The six accused are escorted by sheriffs into Vancouver's newly renovated Courtroom 67, each walking to his designated seat while rubbernecking at the few spectators in the gallery.
The men — several shaved bald with arms so big they don't touch their sides — sit with their wide backs to the thick Plexiglas separating them from the gallery.
They are sitting in the city's newest high-security courtroom, built at a cost of almost $3-million, to accommodate one of four high-profile mega trials clogging Metro Vancouver's court system for the next year.
B.C. Crown prosecutor's spokesman Neil MacKenzie wouldn't comment on the challenges of having four massive trials going on at the same time — with their attendant scheduling complications and massive staff demands — because the cases are either before the court or are about to go to trial.
But they come at a time when B.C.’s courts are in crisis, with cases being dismissed because they've taken too long to be heard due to stretched resources. Meanwhile, federal tough-on-crime legislation is expected to increase the number of offenders being pushed into the system.
Paul Pearson, co-chair of the criminal section of the Canadian Bar Association, B.C. Division, said indictments that have many accused and hundreds of different charges could be a recipe for disaster.
Mr. Pearson has no connection to the four mega-trials.
“The larger the apparatus, the more likely it's going to break down. The reality is we can only expect so much out of our jurors to be sitting and spending their lives judging cases.”
The case underway in the new fish-bowl of high security in Courtroom 67 is set to go to trial in September. It features a darkly colourful group of characters including a former wrestling champ known as both Johnny K-9 and Bruiser Bedlam.
In real life, Ion or Jon Croitoru is charged — along with Daniel Russell, Barzan Tilli-Choli, Karwan Saed, Dilun Heng and Young Sung Lee — of conspiring to murder Jonathan, Jarrod and Jamie Bacon and their Red Scorpion gang associates.
Police allege the accused men are linked to the rival United Nations gang.
Outside the courtroom, sheriffs run bags through airport-like security while spectators walk through metal detectors and are checked over again by another sheriff with a handheld metal detector.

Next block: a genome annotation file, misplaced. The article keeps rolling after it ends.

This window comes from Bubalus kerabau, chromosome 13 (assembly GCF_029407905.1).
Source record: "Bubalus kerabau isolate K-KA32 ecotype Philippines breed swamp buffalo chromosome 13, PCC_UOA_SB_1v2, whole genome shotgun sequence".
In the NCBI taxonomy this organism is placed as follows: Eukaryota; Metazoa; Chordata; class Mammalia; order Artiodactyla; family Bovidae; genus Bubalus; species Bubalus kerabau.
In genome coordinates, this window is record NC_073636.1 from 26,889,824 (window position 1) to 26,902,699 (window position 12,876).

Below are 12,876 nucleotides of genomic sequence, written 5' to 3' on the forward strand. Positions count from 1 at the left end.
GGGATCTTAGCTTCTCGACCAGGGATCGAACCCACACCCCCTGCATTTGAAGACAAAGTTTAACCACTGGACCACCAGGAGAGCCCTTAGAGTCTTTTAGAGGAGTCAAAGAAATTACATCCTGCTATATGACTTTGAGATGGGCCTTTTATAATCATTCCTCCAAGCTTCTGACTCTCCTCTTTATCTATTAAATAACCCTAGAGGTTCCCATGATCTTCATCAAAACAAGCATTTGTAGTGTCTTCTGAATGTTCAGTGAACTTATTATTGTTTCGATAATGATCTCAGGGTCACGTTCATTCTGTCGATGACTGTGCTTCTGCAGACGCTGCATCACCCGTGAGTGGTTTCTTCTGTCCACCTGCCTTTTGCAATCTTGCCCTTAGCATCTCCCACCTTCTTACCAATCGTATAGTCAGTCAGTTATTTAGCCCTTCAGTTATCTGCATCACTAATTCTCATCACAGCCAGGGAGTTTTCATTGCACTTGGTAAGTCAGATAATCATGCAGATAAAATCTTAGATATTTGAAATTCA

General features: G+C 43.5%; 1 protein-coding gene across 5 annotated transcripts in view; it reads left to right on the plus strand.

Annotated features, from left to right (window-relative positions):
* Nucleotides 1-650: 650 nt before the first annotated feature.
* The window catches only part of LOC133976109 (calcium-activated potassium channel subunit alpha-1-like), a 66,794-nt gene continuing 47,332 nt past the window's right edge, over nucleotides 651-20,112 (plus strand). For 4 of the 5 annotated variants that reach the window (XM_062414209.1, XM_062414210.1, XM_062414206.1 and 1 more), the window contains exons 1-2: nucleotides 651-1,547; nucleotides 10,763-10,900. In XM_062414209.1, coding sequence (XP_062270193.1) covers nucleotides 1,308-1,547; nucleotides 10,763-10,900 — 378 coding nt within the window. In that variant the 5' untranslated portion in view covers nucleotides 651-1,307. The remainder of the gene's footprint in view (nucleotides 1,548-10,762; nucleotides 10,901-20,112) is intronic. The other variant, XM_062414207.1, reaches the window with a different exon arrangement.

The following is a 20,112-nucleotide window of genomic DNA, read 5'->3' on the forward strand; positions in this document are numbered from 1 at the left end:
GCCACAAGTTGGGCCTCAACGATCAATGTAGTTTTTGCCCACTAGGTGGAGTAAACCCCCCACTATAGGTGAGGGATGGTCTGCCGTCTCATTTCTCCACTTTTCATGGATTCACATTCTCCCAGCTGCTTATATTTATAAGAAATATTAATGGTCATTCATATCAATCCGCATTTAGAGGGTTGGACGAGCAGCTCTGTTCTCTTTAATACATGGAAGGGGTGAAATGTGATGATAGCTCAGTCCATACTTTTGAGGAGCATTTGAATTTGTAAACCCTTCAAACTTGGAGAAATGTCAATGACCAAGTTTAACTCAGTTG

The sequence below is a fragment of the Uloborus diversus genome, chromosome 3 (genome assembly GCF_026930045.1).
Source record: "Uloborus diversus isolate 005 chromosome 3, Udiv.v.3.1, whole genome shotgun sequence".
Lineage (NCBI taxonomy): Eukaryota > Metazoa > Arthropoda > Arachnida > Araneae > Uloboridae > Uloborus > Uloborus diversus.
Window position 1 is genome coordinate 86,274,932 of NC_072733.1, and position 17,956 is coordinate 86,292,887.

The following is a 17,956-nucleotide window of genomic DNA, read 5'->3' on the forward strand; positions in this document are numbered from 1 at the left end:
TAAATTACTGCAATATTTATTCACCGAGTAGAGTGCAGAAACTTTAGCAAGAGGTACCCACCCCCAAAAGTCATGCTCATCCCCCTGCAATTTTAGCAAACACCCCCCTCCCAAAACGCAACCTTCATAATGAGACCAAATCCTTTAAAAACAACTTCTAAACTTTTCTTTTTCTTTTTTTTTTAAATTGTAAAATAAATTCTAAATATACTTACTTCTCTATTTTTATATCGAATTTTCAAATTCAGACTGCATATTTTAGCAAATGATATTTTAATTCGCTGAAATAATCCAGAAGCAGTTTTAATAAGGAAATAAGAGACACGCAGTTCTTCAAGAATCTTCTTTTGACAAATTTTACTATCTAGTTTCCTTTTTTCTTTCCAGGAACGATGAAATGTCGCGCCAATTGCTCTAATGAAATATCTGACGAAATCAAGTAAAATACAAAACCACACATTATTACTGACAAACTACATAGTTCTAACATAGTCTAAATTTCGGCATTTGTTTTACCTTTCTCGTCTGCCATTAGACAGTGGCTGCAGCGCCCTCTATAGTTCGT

All four massive trials are alleged to have some kind of gang connection to either the Red Scorpions, the UN gang, the Greeks or the Sanghera crime group. Some of the charges stem from arrests during a gang war in the Vancouver area that resulted in brazen executions of gang members and innocent bystanders.
Also in September, the trial into the deaths of six people in Surrey, B.C., is set to begin in September in a high security courtroom in New Westminster, B.C.
Jamie Bacon, Matt Johnson, Cody Haevischer and Michael Le all face first degree murder charges in connection to the deaths, including a young man who lived in the apartment across the hall and a fireplace repairman. Sephon Sek faces a manslaughter charge in connection to the same case.
A murder and manslaughter trial started last April in Vancouver's other high-security courtroom involving five members of an alleged gang from Vernon, B.C., a group the police dubbed The Greeks. The jury has been told the case would take about year. It's being conducted in the same courtroom where multi-millions were spent for the trial of two accused terrorists in the Air India case.
Up a few floors in the same courthouse, five alleged members of the so-called Sanghera crime group face a raft of charges.
Boby, Navdip, and Savdip Sanghera, along with Charanjit Rangi and Jaspreet Virk, are accused of a variety of weapons charges ranging from possessing prohibited weapons, occupying a vehicle knowing there was a firearm inside and failing to comply with a recognizance order.
Such trials require a massive effort and organization by the courts, the Crown, defence lawyers and legal aid.
Mr. Pearson said the prosecution decides when to link charges, usually because it wants to see a consistent end result among co-accused and so the Crown must only produce evidence and run a trial once.
“This, unfortunately, has the effect of having sometimes five, six, eight, 10 people on trial, each of which will have specific issues they'll want to deal with, and while that specific issue for that specific accused is being dealt with, everyone else is sort of sitting around waiting.”
Mr. Pearson said he isn't sure why more cases like this are going through the court, but said the Crown might believe that if it has cases such as alleged criminal conspiracies they might want to put all the accused on trial at the same time.
“But from my perspective we should be using really good judgment on whether we're trying to stretch too far and create a trial that is just too unwieldy and collapses under it's own weight.”
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